One weekend, two films. Very different. The Artist, silent, elegant, eternal, black and white, detailed, romantic, where, every aspect, look, pout, movement, breath was studied. A fairy tale where the dog saves the day, the man saves the woman and the woman saves him right back (I kept thinking of the last scene in the film Pretty Woman at that point - a film that glamorises meaningless sex - probably not the intention of the producer) the Artist is not of our time or any time really. Just wonderful to watch.
And to a film about meaningless sex that doesnt glamorise it. I found the film Shame disturbing, I think i was meant to. I imagine couples leaving the cinema refusing to discuss it or talking about it for days afterwards. Some scenes were incredibly disturbing because they are relevant. The Internet has taken sex addiction into the sitting room not only of those like the isolated protagonist of the film who is financially and physically fit but emotionally fucked. But to the millions who are addicted to Internet porn and chat lines while their children watch CBBC in the room next door.
Shame was about debilitating lack of self esteem, misplaced values and total lack of understanding of worth, and increasing inability to delay gratification. Shame also showed to powerful effect the inability to differentiate between love and lust. The protagonist at one point holds his sister aggressively, eyeballing her, sneering at her 'what do you offer me? What do you give to me? You're a liability as though she owes him something.". That upset me. I know too many people like that. He compares his worth and achievements with the fact he has a day job and an apartment but he's so much more damaged than she is. His boss is the most insidious revolting character in the film. Judging the behaviour of others while without guile or shame betraying his wife and children continually all the while coming across as the loveable jack the lad. The film portrayed the man's need for constant gratification as addiction. Just as gambling is. Just as alcoholism is. My research has shown the jury is still out on that one amongst sex therapists. Cosmopolitan would have us believe that men are t the mercy of their libido in much the same way the Bible and all religions for that matter always seems to think it's the woman's fault that men are as addicted to sex as they are. But then it was written by men.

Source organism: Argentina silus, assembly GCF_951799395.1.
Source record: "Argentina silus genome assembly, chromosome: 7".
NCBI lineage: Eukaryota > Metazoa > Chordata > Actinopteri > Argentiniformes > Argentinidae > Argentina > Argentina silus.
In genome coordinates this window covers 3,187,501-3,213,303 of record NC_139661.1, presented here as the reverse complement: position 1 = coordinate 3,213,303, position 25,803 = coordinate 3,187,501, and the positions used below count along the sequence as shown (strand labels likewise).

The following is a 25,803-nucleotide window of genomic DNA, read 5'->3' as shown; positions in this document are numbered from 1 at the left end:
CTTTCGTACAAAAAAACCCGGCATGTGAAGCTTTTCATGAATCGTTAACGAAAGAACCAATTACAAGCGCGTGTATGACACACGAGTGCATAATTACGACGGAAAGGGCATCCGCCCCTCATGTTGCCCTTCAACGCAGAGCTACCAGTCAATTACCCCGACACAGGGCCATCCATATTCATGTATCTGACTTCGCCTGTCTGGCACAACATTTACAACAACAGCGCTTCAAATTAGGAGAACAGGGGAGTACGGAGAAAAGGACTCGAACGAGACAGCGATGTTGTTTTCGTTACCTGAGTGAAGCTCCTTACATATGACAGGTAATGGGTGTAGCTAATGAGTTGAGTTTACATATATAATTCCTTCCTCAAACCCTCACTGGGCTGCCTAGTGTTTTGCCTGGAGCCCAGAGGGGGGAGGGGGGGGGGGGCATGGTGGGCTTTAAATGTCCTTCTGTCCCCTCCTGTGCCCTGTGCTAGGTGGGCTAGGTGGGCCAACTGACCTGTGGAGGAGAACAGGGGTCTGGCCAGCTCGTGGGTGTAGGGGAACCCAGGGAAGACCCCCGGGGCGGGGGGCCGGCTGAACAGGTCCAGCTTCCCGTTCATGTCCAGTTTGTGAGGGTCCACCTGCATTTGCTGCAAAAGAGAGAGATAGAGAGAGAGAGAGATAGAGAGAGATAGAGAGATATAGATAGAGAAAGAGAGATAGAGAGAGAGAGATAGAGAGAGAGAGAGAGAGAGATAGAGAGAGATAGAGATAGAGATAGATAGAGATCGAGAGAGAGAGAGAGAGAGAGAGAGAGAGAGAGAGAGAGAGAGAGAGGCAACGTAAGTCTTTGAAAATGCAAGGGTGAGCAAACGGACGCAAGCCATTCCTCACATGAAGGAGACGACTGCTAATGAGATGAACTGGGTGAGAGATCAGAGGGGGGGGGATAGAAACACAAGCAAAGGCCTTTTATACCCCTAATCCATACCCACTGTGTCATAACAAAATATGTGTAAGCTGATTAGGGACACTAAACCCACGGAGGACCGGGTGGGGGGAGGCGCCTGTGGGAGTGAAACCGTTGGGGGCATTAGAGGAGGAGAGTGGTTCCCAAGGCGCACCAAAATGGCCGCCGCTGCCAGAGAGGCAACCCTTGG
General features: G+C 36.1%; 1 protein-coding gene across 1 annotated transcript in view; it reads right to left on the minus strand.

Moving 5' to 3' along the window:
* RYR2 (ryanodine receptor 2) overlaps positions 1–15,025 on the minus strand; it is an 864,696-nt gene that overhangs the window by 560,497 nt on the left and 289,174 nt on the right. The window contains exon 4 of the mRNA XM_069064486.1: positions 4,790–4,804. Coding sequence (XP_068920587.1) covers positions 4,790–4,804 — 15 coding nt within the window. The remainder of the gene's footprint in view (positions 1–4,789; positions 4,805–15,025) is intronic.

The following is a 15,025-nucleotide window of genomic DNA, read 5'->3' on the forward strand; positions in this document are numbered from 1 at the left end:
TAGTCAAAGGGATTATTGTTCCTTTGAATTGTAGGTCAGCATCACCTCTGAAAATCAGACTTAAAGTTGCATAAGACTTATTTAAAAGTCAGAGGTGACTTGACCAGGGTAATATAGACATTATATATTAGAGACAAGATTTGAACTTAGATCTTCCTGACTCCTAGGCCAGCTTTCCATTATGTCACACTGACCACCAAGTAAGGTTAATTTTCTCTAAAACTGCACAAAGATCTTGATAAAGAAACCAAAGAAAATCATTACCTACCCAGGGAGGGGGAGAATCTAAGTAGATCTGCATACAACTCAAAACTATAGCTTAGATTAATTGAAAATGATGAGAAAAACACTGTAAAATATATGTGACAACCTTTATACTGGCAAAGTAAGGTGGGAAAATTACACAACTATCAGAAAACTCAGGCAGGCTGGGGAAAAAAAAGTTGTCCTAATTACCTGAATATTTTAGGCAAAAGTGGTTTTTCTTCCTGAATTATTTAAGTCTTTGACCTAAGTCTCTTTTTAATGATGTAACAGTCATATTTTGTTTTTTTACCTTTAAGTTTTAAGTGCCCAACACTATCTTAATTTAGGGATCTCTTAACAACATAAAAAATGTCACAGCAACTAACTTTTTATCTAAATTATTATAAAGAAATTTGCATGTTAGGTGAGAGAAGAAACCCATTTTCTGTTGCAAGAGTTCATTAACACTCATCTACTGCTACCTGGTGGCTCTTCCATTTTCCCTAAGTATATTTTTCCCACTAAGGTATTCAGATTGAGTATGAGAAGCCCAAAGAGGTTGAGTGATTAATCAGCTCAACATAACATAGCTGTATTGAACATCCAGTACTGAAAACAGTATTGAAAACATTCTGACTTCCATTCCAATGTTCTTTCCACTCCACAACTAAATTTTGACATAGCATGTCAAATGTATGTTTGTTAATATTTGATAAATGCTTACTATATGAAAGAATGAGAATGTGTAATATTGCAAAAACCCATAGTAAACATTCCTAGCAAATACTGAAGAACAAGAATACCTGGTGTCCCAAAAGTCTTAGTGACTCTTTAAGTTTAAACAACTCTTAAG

And as my next book circumvents the subject matter a little, I found myself looking away from the screen at certain scenes and looking at the faces of those watching to see if they were numb to what they saw. They were. The screen was full of deeply damaged characters who were reflecting themselves back at us, with a few exceptions, like a mirror. Not all the characters on the screen were damaged as I am sure not all the characters in the cinema were either, but I learnt as much watching the watchers as I did the screen. You need to be in the right mood to see this film. I'm just not sure what mood that is. And the film is called Shame. But at no point does anyone show any degree of shame. Perhaps that's the most disturbing point of all.